Match Madness

Designer: Jeppe Norsker

Artist: Karl Malepart

Publisher: Foxmind

Year Published: 2016 / 2022

No. of Players: 1–4

Ages: 7+

Playing Time: 20 Minuites

Main mechanic / Theme: Pattern recreation / Learning deduction

Recreate the pattern to claim the card.

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Match Madness, designed by Jeppe Norsker and published by Foxmind, is great for younger players developing skills by recreating patterns. Players compete to duplicate the pattern displayed on a card, and the first one to do so collects the point.

I received a copy of Match Madness from Foxmind while attending GenCon 2022 for review purposes.


Gameplay and Mechanisms

Foxmind specializes in games and toys for the entire family promoting the learning of skills. Match Madness fits into their lineup by practicing cognitive matching skills. Each player has a set of five blocks which are the same for everyone. Players need to determine how their blocks fit together to create the pattern.

After giving each player a set of cubes decide how many rounds you want to play. Take that number of cards from the deck and place them upside down where everyone can see them when they are turned over.

Flip the top card. Everyone works with their blocks to create the pattern and the first person completing it correctly, wins the card. When all the cards in the pile have been completed and claimed, score the game.

The base game is just who has the most cards. If there is a tie, count who has the most of the hardest levels (more on that in a moment). You can also play the “Total Madness” rules to provide more strategy.

Total Madness starts with the cards separated into decks associated with their difficulty. The cards are marked with their difficulty by the color of the border and the number of hash marks on each edge.

In this variation, the five separate decks are placed face up in the center of the table. When time starts players work to match any of the cards showing, the harder difficulties are worth more points. When a match is made, the game pauses to verify the player won that card by correctly duplicating the pattern, then the game resumes. Continue until all the cards placed in the central piles have been claimed and then score your pile.

Match Madness can also be played as a solitaire game. In this version give yourself a timer and see how many patterns you can duplicate.

When we played, it was pointed out you could make your own variations of how to play. It was also discovered some of the blocks have the same matching symbols and if you don’t have the right one in the proper place, you can’t complete the pattern.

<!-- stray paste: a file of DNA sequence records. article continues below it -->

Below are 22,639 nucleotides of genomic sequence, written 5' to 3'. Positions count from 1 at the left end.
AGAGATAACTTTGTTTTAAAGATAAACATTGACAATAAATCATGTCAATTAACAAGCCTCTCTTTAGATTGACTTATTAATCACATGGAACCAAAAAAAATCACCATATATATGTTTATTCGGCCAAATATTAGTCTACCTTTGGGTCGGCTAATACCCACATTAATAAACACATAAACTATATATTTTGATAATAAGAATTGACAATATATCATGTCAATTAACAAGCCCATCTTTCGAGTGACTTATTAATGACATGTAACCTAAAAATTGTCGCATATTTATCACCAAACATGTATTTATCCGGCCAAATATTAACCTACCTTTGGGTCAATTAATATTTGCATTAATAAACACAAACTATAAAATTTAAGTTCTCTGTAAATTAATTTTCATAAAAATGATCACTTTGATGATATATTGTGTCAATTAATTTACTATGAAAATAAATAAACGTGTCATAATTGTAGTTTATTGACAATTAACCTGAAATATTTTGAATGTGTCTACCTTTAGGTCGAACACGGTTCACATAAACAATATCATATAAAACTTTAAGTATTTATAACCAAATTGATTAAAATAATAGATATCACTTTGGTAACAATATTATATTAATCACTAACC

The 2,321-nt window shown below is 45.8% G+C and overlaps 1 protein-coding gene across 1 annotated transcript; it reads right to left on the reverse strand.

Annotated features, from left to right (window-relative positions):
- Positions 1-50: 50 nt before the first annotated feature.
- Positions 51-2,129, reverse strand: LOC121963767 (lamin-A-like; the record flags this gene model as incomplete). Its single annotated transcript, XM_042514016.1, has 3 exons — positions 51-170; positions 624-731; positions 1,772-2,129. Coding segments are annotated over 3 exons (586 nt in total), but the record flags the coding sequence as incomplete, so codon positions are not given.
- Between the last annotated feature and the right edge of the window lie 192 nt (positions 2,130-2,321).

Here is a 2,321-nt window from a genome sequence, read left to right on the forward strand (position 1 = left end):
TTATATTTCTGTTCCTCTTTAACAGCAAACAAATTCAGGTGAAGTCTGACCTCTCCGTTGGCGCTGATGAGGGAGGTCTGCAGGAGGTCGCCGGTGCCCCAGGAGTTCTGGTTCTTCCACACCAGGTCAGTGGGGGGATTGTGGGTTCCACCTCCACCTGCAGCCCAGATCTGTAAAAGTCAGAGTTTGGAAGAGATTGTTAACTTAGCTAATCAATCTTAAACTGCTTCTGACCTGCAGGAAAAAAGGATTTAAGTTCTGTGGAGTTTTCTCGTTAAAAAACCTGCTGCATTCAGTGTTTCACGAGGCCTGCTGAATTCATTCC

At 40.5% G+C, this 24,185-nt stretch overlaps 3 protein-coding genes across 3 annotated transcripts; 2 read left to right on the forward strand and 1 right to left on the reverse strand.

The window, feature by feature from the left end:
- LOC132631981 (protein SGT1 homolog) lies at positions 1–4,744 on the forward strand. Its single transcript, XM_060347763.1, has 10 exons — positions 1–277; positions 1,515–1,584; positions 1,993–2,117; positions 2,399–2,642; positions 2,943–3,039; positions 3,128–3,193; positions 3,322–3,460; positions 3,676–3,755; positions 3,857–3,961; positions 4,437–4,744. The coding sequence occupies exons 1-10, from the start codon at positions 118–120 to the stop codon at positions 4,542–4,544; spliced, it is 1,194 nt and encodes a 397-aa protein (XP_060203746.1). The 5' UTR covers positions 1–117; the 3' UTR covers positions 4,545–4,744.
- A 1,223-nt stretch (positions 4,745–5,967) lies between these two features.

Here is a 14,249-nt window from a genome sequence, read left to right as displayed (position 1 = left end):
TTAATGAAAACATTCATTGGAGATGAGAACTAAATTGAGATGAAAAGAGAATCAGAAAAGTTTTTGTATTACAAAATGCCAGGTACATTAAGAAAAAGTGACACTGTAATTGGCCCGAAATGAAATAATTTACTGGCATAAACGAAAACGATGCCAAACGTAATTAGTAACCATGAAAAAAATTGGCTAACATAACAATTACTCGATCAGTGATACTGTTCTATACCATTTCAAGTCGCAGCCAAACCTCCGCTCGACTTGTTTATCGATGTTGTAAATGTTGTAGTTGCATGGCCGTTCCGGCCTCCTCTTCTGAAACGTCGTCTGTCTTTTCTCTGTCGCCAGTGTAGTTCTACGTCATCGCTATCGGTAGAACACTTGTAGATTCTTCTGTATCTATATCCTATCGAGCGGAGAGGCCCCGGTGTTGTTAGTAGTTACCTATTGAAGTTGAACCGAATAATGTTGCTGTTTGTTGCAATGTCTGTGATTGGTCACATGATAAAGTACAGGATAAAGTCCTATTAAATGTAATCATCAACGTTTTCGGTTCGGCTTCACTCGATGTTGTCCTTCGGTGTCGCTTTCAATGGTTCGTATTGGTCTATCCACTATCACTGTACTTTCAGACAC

We had several groups play Match Madness, in different rounds/games. It plays quickly and was easy to teach to new players. It usually only took them watching a round of play to figure out what needed to be done.


Inclusivity and Accessibility:

Match Madness is made with consideration for concerns of the colors, symbols, and size.

As mentioned above the cards are color coordinated for the difficulty level and have hash marks on the side. The use of both color and symbols is on the blocks. Each symbol on the blocks also has its own color. The use of color and symbol allows those with colorblindness to easily participate. The use of color can also be used for teaching.

The size of the blocks makes them easier to handle. The blocks are just over 2½ inches long and about 1¼ inches square on the ends. Plyers didn’t have any problems with manipulating the blocks as they worked to get them in the pattern they were creating.


Final Thoughts

Match Madness is a good game for younger players. They were engaged with the colors, symbols, and duplicating the patterns. The older players at our table were more inclined to sit back and help the younger ones when they were having problems and getting frustrated.

Because Match Madness is easy to learn and teach, it is easy to set it up as a game for the younger players in your gaming group while the parents settle into something more complicated. Ours were quickly taking up on their own and directing parents to stop helping.

I recommend Match Madness for those who like puzzle and dexterity games and have younger players who want to have their game to play.


About the Author

Daniel Yocom writes about geeky things because people always say to write what you know. Their love of the geeky, nerdy community dates to the 1960s through games, books, movies, and stranger things better shared in small groups. They’re an award-winning writer with hundreds of articles on these topics for blogs, magazines, and gaming companies. They also have short stories and books published. Their research includes playing as many of their collection of around 500 roleplaying games and another 1,000 tabletop games with friends. Join them at